Antigone â€"Individual Conscience Vs. Laws Of The State

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In the play Antigone by Sophocles, Antigone chooses to abide by the laws of the Gods rather than the precepts of the mortals. Although Antigone's actions were rash and often disputable, she does the right thing by deciding to follow her individual conscience rather than obeying the laws of the state. Her decision to go against Creon's decree in order to bury Polyneices leads to many unfortunate consequences. Although she is faced with death, imprisonment, and suicide, Antigone is not regretful. Her decision is not only conscientious and virtuous but it also respects the gods.

Antigone chooses to bury her brother out of respect for the law of the gods even if it means disobeying her uncle, King Creon. "I am not afraid of the danger; if it means death, it will not be the worst of deaths "" death without honor (Sophocles, p. 193),"� Antigone will sacrifice anything to bury Polyneices because in her opinion, death without honor is worse than death.

"It was not God's proclamation. That final Justice that rules the world below makes no such laws (Sophocles, p. 208),"� her justification for her deed is that the edicts of the gods outweigh the ones of the mortals. She states her reason for her actions and enunciates her beliefs that individual conscience precedes the state.

Burying Polyneices proves to be Antigone's destruction. Outraged with the dishonor for his kingdom and his decree, Creon chooses demise as Antigone's fate. "This death of mine is of no importance, but if I had left my brother lying in death unburied, I should have suffered. Now I do not (Sophocles, p. 208)."� Regardless of the fact that Antigone receives a death sentence, she is not remorseful. "There is no guilt in reverence for the dead (Sophocles, p. 210),"� Antigone argues against Creon stating that her punishment is not an ethical deed because she acted out of respect for the dead. Her death sentence is later changed to imprisonment in a stone vault. Antigone sees no way out of her tomb so she takes her life by hanging herself.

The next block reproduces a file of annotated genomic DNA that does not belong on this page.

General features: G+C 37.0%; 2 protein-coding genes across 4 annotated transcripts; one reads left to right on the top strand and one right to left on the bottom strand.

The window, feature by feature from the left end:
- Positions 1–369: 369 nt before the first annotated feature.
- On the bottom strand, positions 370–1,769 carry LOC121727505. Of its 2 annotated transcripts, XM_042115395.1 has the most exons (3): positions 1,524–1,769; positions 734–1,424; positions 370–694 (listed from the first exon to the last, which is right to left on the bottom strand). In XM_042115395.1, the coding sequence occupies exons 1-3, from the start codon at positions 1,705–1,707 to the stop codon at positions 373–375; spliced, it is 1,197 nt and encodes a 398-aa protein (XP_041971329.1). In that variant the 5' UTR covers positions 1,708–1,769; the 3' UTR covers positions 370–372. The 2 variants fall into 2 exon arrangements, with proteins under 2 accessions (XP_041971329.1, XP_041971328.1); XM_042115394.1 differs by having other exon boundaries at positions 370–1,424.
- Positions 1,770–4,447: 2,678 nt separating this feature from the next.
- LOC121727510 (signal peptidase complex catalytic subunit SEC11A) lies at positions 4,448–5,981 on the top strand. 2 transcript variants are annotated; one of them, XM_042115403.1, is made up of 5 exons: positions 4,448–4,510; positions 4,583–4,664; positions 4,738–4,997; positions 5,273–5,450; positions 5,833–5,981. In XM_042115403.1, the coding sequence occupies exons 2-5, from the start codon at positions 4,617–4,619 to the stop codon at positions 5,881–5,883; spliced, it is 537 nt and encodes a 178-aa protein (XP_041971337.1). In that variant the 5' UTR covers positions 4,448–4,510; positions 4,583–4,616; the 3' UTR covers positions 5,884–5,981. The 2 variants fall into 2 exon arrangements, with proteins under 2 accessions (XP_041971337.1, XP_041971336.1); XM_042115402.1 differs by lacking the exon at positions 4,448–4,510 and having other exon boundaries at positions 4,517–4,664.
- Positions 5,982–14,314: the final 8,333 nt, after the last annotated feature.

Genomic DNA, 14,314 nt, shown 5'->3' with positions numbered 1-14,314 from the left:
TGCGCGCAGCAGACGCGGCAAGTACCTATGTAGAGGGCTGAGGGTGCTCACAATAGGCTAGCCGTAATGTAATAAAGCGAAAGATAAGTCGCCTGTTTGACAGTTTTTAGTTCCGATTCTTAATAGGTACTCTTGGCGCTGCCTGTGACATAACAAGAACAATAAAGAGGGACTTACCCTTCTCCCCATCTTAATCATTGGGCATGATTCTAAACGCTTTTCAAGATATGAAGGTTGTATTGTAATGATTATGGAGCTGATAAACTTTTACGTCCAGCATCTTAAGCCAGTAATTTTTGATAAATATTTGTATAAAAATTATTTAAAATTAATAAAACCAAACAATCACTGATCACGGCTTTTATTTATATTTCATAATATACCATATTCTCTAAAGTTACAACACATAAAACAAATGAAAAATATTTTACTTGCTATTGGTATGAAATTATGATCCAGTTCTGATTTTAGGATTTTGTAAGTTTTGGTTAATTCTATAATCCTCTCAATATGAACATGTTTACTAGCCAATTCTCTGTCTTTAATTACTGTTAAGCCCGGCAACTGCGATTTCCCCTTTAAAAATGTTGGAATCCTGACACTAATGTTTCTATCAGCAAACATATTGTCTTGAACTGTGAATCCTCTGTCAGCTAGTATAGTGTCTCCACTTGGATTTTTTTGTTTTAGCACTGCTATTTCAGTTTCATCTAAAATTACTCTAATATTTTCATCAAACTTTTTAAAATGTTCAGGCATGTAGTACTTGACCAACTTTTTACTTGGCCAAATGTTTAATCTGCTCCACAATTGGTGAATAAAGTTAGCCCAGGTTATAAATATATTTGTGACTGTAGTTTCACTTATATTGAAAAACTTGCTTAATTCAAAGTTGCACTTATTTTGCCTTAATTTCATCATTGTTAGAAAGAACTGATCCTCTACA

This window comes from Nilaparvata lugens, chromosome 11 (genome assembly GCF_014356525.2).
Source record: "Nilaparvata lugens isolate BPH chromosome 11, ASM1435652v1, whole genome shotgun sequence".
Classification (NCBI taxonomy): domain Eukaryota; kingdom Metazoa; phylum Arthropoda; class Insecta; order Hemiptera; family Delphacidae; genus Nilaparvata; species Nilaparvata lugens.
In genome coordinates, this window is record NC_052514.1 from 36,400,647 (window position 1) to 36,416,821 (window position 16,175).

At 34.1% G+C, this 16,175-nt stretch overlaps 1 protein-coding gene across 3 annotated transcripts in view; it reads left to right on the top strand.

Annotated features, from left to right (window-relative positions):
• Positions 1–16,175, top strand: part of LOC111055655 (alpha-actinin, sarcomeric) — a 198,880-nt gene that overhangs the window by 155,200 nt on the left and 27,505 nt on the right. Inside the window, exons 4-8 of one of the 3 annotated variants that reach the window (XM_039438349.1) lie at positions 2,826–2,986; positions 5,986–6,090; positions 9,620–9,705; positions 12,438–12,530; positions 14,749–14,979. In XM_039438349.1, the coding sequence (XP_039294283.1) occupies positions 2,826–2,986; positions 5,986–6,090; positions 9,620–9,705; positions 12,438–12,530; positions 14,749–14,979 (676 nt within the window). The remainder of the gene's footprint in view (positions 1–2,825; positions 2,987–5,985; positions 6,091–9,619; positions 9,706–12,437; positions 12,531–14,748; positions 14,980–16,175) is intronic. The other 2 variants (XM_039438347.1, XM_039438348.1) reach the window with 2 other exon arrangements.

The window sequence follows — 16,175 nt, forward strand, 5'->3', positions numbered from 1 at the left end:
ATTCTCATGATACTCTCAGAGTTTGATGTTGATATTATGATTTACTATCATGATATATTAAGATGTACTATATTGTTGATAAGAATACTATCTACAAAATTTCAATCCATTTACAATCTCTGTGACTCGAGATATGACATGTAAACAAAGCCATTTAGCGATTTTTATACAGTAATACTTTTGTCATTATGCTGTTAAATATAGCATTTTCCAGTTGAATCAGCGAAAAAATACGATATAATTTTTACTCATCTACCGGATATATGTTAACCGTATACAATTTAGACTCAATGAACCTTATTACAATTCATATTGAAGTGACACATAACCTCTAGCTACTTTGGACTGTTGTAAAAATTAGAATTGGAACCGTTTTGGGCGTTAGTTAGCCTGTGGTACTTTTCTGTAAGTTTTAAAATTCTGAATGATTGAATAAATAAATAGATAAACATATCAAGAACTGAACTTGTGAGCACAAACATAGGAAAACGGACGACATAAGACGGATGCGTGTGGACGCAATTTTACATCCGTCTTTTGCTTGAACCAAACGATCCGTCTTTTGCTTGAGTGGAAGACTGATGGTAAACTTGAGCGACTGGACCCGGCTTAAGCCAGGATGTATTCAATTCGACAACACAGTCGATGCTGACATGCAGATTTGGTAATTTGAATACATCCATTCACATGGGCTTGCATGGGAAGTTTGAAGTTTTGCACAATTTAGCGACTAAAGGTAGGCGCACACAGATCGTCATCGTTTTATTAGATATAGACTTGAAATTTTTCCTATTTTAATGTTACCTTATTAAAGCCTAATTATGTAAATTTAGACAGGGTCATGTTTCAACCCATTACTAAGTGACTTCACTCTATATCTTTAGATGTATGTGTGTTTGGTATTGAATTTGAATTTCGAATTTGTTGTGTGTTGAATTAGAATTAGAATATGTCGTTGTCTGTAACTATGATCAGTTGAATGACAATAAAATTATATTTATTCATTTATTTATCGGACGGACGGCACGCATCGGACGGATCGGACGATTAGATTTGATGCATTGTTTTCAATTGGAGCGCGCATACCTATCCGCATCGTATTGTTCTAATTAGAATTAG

Antigone is noble in burying Polyneices. The action shows her volition in following through with her obligations to her gods. "What things I suffer, and at what men's hands, because I would not transgress the laws of heaven (Sophocles, p. 228),"� her deed was acted out of piety and therefore it is condoning. "No pride on earth is free of the curse of heaven (Sophocles, p. 215),"� Antigone is aware of the fact that gods are more powerful than man unlike Creon who is blinded by stubbornness as well as excessive pride and ignorant of the powers of the gods.

Antigone's decision is a virtuous one that was enacted out of piety. She views death as an unavoidable fate and sees the dead as more demanding than the live. Her belief is that death is not as dire as dishonorable death. She proves to be "a loyal friend indeed (Sophocles, p.194)"� even according to ones that oppose her. Only such a person is willing to sacrifice his/her life in order to comply with the laws of the gods. Antigone is not only a moral person but a tragic hero as well.